Your enduring power of attorney—selecting your representative
By ATB Wealth 16 July 2020 5 min read
There are three documents essential to an effective estate plan – your will, enduring power of attorney, and personal directive. Who you choose to act in the roles of estate executor and trustee, attorney, and agent are critically important for effective estate planning, and ultimately, successful estate administration.
Your attorney: Managing your financial assets in the event of your mental incapacity
The considerations involved in selecting your representative, known as your attorney, are essentially the same as those for choosing your executor. If your enduring power of attorney, or EPA, is activated, the actions of your attorney can have a profound impact upon the nature and size of your estate.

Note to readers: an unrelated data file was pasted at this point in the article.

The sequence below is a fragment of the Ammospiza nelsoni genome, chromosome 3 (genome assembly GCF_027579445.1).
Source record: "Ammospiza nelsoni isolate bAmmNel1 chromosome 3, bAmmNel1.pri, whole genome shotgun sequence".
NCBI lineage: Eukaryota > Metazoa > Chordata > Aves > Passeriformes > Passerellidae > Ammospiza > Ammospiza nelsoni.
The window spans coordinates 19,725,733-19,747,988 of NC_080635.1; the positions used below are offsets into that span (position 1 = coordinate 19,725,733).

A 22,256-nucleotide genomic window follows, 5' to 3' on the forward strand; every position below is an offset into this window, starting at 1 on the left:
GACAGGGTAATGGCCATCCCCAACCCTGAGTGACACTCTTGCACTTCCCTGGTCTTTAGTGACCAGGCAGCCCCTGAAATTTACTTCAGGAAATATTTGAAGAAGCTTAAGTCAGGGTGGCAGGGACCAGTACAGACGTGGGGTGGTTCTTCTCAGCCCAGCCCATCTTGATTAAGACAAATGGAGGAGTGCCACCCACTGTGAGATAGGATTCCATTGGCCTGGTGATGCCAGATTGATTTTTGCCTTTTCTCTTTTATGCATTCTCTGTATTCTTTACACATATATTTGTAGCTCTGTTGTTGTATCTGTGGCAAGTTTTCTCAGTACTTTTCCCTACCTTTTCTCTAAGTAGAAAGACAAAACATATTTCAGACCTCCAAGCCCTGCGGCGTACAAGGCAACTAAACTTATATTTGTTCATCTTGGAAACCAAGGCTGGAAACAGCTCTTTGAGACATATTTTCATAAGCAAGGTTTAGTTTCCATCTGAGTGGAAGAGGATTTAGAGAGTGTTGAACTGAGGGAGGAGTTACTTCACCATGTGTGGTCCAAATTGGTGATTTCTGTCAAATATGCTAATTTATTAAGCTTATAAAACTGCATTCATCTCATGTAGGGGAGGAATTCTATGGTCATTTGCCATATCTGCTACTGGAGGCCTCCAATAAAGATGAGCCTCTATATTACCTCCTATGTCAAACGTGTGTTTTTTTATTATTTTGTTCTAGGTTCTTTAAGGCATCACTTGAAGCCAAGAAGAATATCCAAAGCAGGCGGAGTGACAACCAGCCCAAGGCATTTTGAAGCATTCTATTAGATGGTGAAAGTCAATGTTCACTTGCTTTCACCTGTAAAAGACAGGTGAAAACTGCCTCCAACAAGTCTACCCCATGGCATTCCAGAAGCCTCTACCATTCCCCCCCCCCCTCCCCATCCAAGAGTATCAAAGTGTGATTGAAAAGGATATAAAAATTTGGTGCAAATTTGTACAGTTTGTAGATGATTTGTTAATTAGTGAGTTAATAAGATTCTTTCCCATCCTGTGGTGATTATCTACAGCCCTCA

As is the case with your executor, but perhaps even more so, if you are appointing more than one person to act jointly as your co-attorneys, you want to ensure that they are willing and able to work together for your benefit.
If you are considering co-attorneys, you may be doing so either because of the skill set each brings to the relationship or because of a sense of obligation, such as feeling compelled to appoint all of your children. One often-overlooked element of having co-attorneys is that there is an increased likelihood of dispute. The likelihood of disputes increases as the number of co-attorneys increases.
In absence of a specific provision in your EPA, all attorneys must act unanimously. Given that an EPA could exist for years if there is a prolonged health event, it is imperative financially, as well as practically, that the attorneys can effectively make joint decisions.
If there is a possibility that the co-attorneys may fail to agree on a course of action, consider a majority rules provision or perhaps that an eldest child’s decision is final. Nonetheless, a word of caution; if there is a possibility of dispute, consider either a single attorney or appoint a trust company.
Location of your attorney